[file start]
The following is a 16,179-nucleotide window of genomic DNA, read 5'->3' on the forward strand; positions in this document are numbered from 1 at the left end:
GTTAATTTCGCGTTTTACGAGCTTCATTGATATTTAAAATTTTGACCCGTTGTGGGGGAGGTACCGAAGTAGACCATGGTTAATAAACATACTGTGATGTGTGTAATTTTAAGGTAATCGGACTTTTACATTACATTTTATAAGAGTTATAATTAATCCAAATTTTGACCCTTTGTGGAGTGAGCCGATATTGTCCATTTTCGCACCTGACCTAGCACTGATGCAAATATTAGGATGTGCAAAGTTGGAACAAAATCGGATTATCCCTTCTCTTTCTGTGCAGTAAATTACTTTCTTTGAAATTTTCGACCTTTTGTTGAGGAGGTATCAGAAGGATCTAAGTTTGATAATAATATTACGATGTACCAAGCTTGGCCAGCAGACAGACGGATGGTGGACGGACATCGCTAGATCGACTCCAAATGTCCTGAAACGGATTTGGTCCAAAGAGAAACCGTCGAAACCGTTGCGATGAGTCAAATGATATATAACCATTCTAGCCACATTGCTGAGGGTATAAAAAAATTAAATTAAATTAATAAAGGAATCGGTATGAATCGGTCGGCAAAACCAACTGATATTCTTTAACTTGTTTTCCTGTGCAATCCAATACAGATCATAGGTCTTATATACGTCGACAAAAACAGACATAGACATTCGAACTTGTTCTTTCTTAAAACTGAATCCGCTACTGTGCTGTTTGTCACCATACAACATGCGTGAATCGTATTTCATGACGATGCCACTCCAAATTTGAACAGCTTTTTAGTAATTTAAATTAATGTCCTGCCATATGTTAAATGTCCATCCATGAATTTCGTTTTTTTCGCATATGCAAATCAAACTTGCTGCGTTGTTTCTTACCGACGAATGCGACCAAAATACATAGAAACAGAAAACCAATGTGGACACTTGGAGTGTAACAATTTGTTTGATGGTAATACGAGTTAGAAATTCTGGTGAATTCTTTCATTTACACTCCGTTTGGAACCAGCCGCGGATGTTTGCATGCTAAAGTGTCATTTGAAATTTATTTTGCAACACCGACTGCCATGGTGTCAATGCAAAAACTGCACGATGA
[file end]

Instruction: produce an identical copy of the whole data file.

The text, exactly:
The following is a 16,179-nucleotide window of genomic DNA, read 5'->3' on the forward strand; positions in this document are numbered from 1 at the left end:
GTTAATTTCGCGTTTTACGAGCTTCATTGATATTTAAAATTTTGACCCGTTGTGGGGGAGGTACCGAAGTAGACCATGGTTAATAAACATACTGTGATGTGTGTAATTTTAAGGTAATCGGACTTTTACATTACATTTTATAAGAGTTATAATTAATCCAAATTTTGACCCTTTGTGGAGTGAGCCGATATTGTCCATTTTCGCACCTGACCTAGCACTGATGCAAATATTAGGATGTGCAAAGTTGGAACAAAATCGGATTATCCCTTCTCTTTCTGTGCAGTAAATTACTTTCTTTGAAATTTTCGACCTTTTGTTGAGGAGGTATCAGAAGGATCTAAGTTTGATAATAATATTACGATGTACCAAGCTTGGCCAGCAGACAGACGGATGGTGGACGGACATCGCTAGATCGACTCCAAATGTCCTGAAACGGATTTGGTCCAAAGAGAAACCGTCGAAACCGTTGCGATGAGTCAAATGATATATAACCATTCTAGCCACATTGCTGAGGGTATAAAAAAATTAAATTAAATTAATAAAGGAATCGGTATGAATCGGTCGGCAAAACCAACTGATATTCTTTAACTTGTTTTCCTGTGCAATCCAATACAGATCATAGGTCTTATATACGTCGACAAAAACAGACATAGACATTCGAACTTGTTCTTTCTTAAAACTGAATCCGCTACTGTGCTGTTTGTCACCATACAACATGCGTGAATCGTATTTCATGACGATGCCACTCCAAATTTGAACAGCTTTTTAGTAATTTAAATTAATGTCCTGCCATATGTTAAATGTCCATCCATGAATTTCGTTTTTTTCGCATATGCAAATCAAACTTGCTGCGTTGTTTCTTACCGACGAATGCGACCAAAATACATAGAAACAGAAAACCAATGTGGACACTTGGAGTGTAACAATTTGTTTGATGGTAATACGAGTTAGAAATTCTGGTGAATTCTTTCATTTACACTCCGTTTGGAACCAGCCGCGGATGTTTGCATGCTAAAGTGTCATTTGAAATTTATTTTGCAACACCGACTGCCATGGTGTCAATGCAAAAACTGCACGATGA